• thepointster says:


      I know for a fact that it has been waived in 2015, since my wife applied for this and had this fee waived. That was in April.

      Unfortunately, I cant find a current shot of this with the fee waived. I am very surprised they are being so stingy about that fee waiver in first year which is a well known promotion. If they are telling you that there has been no promotion in 2015, then definitely call them out on that. Unfortunately, I only have my own experience and nothing public to show you.

  5. Very interesting article. Thank-you for the detailed rundown of these cards. As a current TD banker with the All-Inclusive plan already, would you then say that the TD First Class is worth it? You said in the comments that you have used the Expedia with TD service, are all of the flights there available that would be on on a normal flight search? 4.5% would be great!

    Also, does the 1.5% back include all purchases made in Canada AND abroad?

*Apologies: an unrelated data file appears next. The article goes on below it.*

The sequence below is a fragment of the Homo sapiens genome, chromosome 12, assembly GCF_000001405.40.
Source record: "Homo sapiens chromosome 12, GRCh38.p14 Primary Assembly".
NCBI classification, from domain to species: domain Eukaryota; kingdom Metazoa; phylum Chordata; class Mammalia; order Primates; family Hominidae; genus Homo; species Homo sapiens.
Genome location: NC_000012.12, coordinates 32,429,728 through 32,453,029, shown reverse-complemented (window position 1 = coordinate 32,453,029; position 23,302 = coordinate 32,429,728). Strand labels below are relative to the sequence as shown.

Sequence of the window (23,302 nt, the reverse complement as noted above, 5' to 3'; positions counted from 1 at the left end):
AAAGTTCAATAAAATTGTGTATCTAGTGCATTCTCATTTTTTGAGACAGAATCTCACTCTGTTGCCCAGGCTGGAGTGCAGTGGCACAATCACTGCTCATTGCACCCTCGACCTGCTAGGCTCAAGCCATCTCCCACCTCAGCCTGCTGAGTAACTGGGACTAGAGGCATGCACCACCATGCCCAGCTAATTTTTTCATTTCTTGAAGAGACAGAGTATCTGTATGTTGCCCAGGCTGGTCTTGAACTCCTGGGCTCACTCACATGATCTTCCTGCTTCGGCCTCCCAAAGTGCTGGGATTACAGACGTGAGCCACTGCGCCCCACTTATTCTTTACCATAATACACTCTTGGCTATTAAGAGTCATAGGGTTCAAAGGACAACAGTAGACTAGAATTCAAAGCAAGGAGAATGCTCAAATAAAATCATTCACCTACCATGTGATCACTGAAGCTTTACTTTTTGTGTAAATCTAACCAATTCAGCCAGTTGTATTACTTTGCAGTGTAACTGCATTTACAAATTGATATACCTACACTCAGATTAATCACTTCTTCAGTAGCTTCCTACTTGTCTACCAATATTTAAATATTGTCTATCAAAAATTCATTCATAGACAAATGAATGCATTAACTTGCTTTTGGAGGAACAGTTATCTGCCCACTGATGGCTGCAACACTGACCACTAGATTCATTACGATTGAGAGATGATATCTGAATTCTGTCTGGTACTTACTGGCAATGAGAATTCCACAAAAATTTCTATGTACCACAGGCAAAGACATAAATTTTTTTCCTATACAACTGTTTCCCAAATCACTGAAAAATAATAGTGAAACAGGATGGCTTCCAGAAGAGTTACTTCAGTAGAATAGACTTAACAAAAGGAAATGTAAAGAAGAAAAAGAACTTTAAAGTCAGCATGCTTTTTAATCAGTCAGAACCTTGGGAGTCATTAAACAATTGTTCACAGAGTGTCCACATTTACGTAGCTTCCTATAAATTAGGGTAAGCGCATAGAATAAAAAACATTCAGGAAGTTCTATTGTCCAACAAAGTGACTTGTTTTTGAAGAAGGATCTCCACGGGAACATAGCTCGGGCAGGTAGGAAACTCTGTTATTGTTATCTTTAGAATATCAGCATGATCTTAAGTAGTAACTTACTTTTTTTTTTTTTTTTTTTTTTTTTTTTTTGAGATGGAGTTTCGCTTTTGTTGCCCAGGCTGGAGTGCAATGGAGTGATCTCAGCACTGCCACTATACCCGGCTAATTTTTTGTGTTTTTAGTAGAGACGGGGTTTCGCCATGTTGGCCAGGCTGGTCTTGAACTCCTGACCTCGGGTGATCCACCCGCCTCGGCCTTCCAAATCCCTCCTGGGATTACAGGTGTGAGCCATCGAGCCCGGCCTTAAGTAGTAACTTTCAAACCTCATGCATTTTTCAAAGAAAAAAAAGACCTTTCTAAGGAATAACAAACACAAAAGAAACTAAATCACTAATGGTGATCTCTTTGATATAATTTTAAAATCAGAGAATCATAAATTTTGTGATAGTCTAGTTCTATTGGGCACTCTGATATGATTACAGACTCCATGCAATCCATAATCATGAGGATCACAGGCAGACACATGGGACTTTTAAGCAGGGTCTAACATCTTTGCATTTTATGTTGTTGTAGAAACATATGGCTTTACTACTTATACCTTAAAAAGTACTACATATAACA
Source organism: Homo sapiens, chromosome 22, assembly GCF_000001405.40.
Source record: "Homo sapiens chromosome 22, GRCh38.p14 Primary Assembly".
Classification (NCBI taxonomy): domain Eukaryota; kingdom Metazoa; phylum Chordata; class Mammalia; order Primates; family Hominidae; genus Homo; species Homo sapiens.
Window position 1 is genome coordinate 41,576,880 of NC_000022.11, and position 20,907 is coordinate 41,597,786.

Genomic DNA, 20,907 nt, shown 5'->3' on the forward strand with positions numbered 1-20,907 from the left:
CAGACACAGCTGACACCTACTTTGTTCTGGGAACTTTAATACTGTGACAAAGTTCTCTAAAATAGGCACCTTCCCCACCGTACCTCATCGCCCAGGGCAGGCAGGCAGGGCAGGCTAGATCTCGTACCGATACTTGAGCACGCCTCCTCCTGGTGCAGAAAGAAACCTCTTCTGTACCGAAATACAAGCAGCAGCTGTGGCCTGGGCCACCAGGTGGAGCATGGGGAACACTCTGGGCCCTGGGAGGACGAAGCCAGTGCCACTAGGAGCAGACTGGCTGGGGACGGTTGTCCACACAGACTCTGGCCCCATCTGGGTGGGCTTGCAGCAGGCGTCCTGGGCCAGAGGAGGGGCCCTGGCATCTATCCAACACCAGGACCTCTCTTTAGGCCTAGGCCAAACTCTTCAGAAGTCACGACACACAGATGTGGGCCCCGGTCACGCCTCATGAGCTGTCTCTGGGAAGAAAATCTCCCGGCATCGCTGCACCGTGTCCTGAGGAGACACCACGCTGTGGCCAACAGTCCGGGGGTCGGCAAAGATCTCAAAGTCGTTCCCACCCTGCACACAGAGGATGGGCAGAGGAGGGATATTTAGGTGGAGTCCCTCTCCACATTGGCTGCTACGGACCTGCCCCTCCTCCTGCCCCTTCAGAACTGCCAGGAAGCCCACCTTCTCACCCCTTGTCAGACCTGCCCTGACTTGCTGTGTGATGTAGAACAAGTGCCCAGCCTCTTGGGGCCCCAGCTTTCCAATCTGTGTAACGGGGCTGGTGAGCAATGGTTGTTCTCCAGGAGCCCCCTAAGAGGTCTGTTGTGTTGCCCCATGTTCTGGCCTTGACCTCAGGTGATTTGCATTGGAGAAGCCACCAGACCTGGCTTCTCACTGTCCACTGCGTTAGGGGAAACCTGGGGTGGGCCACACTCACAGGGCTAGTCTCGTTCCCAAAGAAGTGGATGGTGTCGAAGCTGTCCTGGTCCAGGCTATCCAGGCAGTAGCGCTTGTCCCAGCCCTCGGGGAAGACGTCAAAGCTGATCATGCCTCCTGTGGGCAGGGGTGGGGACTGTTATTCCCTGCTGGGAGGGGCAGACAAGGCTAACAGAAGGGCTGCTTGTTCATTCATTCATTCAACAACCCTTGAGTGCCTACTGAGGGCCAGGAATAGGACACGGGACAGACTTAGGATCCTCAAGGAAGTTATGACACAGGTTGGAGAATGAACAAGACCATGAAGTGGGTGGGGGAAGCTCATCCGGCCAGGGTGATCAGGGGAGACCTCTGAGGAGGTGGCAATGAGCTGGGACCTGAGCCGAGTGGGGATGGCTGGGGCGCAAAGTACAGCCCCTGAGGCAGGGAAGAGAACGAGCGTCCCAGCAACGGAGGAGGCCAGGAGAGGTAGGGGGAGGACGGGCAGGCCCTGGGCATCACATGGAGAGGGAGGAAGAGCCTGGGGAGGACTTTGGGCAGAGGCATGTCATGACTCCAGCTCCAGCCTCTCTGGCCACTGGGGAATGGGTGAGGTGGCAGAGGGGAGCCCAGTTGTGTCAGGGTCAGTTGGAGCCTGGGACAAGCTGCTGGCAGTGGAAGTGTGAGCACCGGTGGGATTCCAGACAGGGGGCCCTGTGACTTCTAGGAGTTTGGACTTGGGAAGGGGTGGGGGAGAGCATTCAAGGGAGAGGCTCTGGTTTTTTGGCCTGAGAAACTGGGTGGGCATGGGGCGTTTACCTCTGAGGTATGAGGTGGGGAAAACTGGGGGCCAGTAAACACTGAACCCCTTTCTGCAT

6. mamma says:

    I always compare ExpediaForTD and before ordering and they seem always to be the same. Never saw any price discrepancy.

    • thepointster says:

      In many cases, it is the same. Multiple comments on this site claim that they have noticed discrepancies, though I have never personally experienced it.

      I alluded to the fact that you can get referral credits by linking through another site if you go to If you use TD for Travel then you cant get that credit. It is minor but may sway some folks.

  7. Peter says:

    How do you compare BMO Elite card with CapOne Aspire Elite card? Both have $150 in annual fees.